Important information: The value of investments and the income from them, can go down as well as up, so you may get back less than you invest.

A UK stock market bounce back has recently felt more like of a question of when, not if. Vaccine rollouts should help unlock our economy and tap into many households’ inadvertently accumulated savings.

The question of ‘when’ could be an important one for UK investors. They’ve had to undergo a long period of underperformance from our home market, while its most important sectors - services, industrials, financials, and so on - struggled more than others during the pandemic. Many will be champing at the bit for the tide to turn in their favour.

Unfortunately for them, three sets of data released over the past couple of days haven’t made the picture any clearer.

On the one hand, UK inflation fell unexpectedly from 0.7% in January to 0.4% in February. This is far below economists’ expectations for an increase to 0.8%. Sluggish clothing and footwear prices have done most to drag down the headline rate.

This goes against the grain of rising inflation expectations, evident recently in traditional measures like rising bond yields and a higher five-year break-even rate.

Driving those expectations is the idea that as we emerge from lockdown, a return to shops, holidays, leisure and restaurants should all drive prices up sharply.

Andy Haldane, chief economist at the Bank of England, has been adding fuel to the fire - yesterday he said the UK economy could see a “rip-roaring” recovery if “even a small amount” of household savings get spent.

Today’s data confuse that picture, but they don’t derail it. Experts still expect an inflation figure much closer to the government’s target of 2% to arrive by May. Last month’s fall may ease the concern of bond investors, for whom inflation threatens to reduce the value of their fixed income, but a rise still looks close to inevitable.

A more important, and positive, message emerged from yesterday’s IHS Markit/CIPS UK composite PMI figures, which told us that economic activity in March rose at its fastest rate in seven months. The index - which rose from 49.6 to 56.6, with anything above 50.0 signalling growth - is way above the 51.1 forecast.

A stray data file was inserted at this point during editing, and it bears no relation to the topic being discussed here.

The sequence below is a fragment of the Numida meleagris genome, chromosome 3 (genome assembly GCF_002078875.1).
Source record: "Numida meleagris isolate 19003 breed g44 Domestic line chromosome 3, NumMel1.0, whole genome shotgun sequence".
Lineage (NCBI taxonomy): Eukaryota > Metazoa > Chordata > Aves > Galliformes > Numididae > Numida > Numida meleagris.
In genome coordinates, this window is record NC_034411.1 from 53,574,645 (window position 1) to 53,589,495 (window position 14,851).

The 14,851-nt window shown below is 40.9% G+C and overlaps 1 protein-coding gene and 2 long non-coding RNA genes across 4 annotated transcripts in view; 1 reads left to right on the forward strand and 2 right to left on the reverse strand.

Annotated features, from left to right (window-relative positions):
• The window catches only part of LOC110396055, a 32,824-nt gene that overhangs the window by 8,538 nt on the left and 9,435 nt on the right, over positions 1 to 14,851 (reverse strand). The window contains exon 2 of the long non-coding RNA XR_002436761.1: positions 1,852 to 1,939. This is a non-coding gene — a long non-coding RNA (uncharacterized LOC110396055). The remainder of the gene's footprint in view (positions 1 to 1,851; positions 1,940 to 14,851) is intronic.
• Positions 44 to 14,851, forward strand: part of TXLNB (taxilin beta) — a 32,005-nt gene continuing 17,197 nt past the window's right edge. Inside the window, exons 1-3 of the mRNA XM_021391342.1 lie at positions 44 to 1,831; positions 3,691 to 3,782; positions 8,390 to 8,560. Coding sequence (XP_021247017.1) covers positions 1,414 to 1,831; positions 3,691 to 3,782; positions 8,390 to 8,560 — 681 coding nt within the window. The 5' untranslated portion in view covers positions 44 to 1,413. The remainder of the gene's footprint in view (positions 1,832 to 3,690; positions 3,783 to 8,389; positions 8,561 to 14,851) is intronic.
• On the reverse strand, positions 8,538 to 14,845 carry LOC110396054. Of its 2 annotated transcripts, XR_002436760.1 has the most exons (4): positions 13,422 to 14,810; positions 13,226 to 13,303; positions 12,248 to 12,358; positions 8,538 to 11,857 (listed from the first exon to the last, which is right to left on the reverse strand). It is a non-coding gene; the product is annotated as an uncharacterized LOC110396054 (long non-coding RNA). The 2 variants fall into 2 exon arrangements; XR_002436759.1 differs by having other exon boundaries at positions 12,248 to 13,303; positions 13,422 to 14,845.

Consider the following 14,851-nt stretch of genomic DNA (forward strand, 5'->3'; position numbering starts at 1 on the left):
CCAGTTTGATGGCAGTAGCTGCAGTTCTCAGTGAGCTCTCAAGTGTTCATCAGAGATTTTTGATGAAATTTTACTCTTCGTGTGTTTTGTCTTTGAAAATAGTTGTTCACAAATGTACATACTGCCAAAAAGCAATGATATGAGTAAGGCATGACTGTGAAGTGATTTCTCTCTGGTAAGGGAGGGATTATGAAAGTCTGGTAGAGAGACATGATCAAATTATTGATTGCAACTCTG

Greater activity suggests companies are preparing for a surge in spending once restrictions are lifted. Service sector firms - which account for around 75% of the economy and have been among those hit hardest by the pandemic - drove the growth.

Service companies have also taken on more staff, contributing to some other good news - UK unemployment has fallen for the first time during the pandemic, according to data released on Tuesday. The unemployment rate fell slightly to 5%, down from 5.1%, over the three months to January.

Nevertheless, the employment picture remains far from rosy. Those figures represent what’s likely to be a temporary improvement. Unemployment is expected to peak at 6.5% by the end of this year, once the chancellor’s furlough scheme wraps up for good in September.

So, there we have it, three sets of data, and no clear conclusion. There’s encouragement here, but it’s not to be taken out of a context of inevitable bumps along the road.

All this serves as a reminder of the futility of trying to time the markets. Assuming the UK is due a bounce back, it won’t be clear when precisely it’s started. There’s an argument to be made that it began with the first positive vaccine news back in November.

Rather than waiting to nail the timing and subsequently leave your money out of the market, it may be best to start slowly with monthly contributions, and to build a position as you feel comfortable.

Or, if you remain unsure but would like to make use of your £20,000 ISA allowance before this year’s deadline on 5 April, remember you can secure it now and choose investments later by opening a Stocks and Shares ISA and choosing the option ‘add cash’.

Alternatively, if you want to invest but don’t know how best to play a UK recovery, don’t worry, you’re not alone. Fidelity investment director Tom Stevenson ran into the same trouble when selecting his ISA fund picks for 2021. That’s why he’s gone for two UK funds, one value-focused, the other growth - the Fidelity Special Situations and Fidelity UK Select funds, respectively.

You can find out more about the funds here.

Important information

Investors should note that the views expressed may no longer be current and may have already been acted upon. Tax treatment depends on individual circumstances and all tax rules may change in the future. Please note that Tom’s picks are not a personal recommendation for you. If you are unsure about the suitability of an investment you should speak to a Fidelity adviser or an authorised financial adviser of your choice.

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